Standardized instruments are often used to assess the need for mental health services in a community. Such instruments are usually standardized on Caucasian samples and are generally assumed to be appropriate for different ethnocultural minorities. However, this assumption may be in error because cultural groups vary in their expression, manifestation, and reporting of symptoms. This article analyzes the responses to a standardized instrument, the Symptom Checklist (SCL), for four ethnic groups in Hawai'i: Caucasians, Filipinos, Japanese, and Native Hawaiians. Factor analysis using a procrustes rotation was used to force the data to fit into the five hypothesized factors of the SCL (somatization, obsessive‐compulsive, interpersonal sensitivity, depression, and anxiety). It showed that the scale item loadings generally did not correspond to the hypothesized factors. Among the ethnic groups, Caucasians appeared to have the best fit between the empirical and hypothesized factors whereas Native Hawaiians had the worst fit. Our results reinforce the importance of assessing established psychiatric symptom scales prior to their use on different ethnocultural minorities.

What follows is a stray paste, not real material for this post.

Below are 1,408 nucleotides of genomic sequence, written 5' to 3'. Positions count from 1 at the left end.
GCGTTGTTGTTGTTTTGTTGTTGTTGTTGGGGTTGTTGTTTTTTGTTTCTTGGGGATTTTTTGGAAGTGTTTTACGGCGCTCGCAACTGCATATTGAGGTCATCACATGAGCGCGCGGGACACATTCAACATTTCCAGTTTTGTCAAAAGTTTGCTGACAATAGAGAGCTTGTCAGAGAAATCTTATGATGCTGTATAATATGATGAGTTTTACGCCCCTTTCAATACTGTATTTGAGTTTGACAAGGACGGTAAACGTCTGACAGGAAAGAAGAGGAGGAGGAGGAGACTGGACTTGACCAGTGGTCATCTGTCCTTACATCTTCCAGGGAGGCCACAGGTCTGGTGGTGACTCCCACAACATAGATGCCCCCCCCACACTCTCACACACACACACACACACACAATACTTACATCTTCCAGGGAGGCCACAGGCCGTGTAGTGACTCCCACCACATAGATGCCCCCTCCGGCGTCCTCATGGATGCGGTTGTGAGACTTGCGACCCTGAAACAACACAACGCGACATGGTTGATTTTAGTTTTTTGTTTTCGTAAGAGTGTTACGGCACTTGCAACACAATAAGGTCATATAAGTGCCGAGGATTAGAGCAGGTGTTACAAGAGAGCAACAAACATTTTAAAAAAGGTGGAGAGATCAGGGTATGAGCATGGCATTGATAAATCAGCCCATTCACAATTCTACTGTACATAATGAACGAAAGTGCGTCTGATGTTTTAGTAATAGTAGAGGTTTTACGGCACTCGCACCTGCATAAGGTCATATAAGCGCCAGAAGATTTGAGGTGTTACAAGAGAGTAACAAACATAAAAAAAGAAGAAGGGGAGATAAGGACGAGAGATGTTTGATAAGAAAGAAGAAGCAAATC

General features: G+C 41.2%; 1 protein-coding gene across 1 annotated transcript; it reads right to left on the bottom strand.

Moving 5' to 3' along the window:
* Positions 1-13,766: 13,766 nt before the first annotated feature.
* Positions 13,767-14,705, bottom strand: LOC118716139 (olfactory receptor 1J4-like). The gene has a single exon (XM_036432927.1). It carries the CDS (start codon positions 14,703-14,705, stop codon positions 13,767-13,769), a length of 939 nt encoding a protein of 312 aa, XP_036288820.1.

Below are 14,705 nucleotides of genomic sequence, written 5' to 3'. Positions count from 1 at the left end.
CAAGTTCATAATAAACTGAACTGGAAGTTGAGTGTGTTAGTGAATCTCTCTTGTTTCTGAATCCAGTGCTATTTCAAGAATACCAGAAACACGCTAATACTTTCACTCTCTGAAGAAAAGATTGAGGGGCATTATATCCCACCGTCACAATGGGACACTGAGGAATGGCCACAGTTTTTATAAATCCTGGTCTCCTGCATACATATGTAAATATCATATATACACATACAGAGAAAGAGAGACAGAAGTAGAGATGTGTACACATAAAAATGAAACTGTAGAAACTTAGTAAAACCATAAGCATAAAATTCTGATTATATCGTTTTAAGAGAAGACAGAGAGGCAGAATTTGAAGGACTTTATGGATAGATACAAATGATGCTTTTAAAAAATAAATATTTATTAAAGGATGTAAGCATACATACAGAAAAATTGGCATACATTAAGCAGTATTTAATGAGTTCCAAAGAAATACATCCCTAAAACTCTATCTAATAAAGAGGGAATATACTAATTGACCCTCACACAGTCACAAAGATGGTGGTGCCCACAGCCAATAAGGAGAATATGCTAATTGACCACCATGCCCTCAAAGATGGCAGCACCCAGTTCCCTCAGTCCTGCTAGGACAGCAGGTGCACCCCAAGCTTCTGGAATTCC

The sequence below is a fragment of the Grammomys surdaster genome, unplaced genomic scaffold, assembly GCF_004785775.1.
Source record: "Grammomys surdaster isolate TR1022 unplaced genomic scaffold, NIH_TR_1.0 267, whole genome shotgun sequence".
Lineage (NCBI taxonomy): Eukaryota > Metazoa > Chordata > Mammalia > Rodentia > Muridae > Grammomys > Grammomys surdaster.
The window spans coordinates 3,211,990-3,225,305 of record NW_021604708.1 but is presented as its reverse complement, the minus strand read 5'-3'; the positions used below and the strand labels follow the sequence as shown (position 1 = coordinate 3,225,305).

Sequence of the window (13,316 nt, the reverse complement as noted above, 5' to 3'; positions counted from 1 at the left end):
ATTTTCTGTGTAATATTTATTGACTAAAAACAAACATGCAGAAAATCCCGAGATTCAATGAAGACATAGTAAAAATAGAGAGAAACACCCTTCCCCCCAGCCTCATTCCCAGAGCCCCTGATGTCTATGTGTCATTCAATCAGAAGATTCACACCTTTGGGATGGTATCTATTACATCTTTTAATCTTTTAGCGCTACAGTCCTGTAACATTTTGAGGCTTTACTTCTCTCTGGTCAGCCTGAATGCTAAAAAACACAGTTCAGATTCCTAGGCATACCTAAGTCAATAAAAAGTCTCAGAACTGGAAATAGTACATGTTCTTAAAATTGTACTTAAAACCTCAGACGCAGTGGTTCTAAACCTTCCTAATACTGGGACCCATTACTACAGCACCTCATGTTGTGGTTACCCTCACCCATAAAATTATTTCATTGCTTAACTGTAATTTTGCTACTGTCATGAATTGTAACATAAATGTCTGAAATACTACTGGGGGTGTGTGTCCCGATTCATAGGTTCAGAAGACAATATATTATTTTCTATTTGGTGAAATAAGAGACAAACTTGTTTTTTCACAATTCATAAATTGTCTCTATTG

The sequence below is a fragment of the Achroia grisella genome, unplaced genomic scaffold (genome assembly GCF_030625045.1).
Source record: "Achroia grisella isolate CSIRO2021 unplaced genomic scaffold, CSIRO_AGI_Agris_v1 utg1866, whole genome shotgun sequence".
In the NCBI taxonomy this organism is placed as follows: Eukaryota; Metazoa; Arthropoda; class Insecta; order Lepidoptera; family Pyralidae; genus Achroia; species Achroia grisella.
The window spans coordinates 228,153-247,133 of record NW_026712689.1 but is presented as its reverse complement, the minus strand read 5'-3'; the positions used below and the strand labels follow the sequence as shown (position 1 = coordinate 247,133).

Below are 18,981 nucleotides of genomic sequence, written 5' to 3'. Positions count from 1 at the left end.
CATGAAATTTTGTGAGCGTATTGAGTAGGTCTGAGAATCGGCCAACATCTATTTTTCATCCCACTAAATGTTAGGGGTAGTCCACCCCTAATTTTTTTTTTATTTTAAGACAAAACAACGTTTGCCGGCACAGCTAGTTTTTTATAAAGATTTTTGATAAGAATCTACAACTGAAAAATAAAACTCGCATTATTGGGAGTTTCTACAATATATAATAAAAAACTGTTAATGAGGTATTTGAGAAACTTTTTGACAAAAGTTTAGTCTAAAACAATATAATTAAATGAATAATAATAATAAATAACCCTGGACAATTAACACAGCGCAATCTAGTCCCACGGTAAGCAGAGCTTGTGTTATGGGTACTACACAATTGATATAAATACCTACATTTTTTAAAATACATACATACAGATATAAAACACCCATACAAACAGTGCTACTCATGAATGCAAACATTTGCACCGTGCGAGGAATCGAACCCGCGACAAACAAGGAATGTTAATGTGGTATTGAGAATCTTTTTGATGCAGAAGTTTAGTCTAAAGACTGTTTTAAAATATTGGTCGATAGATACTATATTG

|Original language||English (US)|
|Number of pages||11|
|Journal||Journal of Community Psychology|
|State||Published - 1989|
ASJC Scopus subject areas
- Social Psychology